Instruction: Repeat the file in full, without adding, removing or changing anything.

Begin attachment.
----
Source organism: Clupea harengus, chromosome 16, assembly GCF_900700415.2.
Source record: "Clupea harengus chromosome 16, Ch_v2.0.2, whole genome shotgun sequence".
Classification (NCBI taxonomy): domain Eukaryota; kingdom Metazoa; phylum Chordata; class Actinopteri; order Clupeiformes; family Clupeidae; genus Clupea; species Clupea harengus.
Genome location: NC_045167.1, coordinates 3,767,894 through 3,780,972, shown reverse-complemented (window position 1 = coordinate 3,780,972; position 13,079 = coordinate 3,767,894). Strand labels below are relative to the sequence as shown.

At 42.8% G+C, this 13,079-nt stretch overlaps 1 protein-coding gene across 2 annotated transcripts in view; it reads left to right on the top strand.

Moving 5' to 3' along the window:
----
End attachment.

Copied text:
Source organism: Clupea harengus, chromosome 16, assembly GCF_900700415.2.
Source record: "Clupea harengus chromosome 16, Ch_v2.0.2, whole genome shotgun sequence".
Classification (NCBI taxonomy): domain Eukaryota; kingdom Metazoa; phylum Chordata; class Actinopteri; order Clupeiformes; family Clupeidae; genus Clupea; species Clupea harengus.
Genome location: NC_045167.1, coordinates 3,767,894 through 3,780,972, shown reverse-complemented (window position 1 = coordinate 3,780,972; position 13,079 = coordinate 3,767,894). Strand labels below are relative to the sequence as shown.

At 42.8% G+C, this 13,079-nt stretch overlaps 1 protein-coding gene across 2 annotated transcripts in view; it reads left to right on the top strand.

Moving 5' to 3' along the window: